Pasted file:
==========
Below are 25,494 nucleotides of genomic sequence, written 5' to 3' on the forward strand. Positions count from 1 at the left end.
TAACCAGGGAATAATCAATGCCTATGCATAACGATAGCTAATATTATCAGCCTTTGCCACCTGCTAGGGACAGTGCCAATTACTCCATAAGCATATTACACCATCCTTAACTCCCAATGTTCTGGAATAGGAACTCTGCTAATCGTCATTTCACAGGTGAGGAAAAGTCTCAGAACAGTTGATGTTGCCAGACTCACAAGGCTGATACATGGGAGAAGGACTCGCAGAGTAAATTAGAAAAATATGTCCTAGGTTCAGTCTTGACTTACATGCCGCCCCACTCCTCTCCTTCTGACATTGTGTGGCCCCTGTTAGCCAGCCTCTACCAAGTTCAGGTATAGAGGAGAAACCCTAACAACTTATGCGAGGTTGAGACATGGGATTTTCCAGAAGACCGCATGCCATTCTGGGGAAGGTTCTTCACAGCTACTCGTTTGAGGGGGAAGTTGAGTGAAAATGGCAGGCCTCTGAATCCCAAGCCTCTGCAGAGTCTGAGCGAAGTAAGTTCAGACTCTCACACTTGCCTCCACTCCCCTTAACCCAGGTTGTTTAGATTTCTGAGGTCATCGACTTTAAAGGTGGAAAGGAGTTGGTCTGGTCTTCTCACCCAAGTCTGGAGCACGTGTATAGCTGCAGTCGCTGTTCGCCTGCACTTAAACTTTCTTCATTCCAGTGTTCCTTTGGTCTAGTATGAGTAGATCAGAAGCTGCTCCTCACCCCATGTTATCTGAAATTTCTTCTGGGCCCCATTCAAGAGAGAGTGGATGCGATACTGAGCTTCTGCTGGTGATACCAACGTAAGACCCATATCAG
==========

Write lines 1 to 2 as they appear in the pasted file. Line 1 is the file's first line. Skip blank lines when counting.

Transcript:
Below are 25,494 nucleotides of genomic sequence, written 5' to 3' on the forward strand. Positions count from 1 at the left end.
TAACCAGGGAATAATCAATGCCTATGCATAACGATAGCTAATATTATCAGCCTTTGCCACCTGCTAGGGACAGTGCCAATTACTCCATAAGCATATTACACCATCCTTAACTCCCAATGTTCTGGAATAGGAACTCTGCTAATCGTCATTTCACAGGTGAGGAAAAGTCTCAGAACAGTTGATGTTGCCAGACTCACAAGGCTGATACATGGGAGAAGGACTCGCAGAGTAAATTAGAAAAATATGTCCTAGGTTCAGTCTTGACTTACATGCCGCCCCACTCCTCTCCTTCTGACATTGTGTGGCCCCTGTTAGCCAGCCTCTACCAAGTTCAGGTATAGAGGAGAAACCCTAACAACTTATGCGAGGTTGAGACATGGGATTTTCCAGAAGACCGCATGCCATTCTGGGGAAGGTTCTTCACAGCTACTCGTTTGAGGGGGAAGTTGAGTGAAAATGGCAGGCCTCTGAATCCCAAGCCTCTGCAGAGTCTGAGCGAAGTAAGTTCAGACTCTCACACTTGCCTCCACTCCCCTTAACCCAGGTTGTTTAGATTTCTGAGGTCATCGACTTTAAAGGTGGAAAGGAGTTGGTCTGGTCTTCTCACCCAAGTCTGGAGCACGTGTATAGCTGCAGTCGCTGTTCGCCTGCACTTAAACTTTCTTCATTCCAGTGTTCCTTTGGTCTAGTATGAGTAGATCAGAAGCTGCTCCTCACCCCATGTTATCTGAAATTTCTTCTGGGCCCCATTCAAGAGAGAGTGGATGCGATACTGAGCTTCTGCTGGTGATACCAACGTAAGACCCATATCAG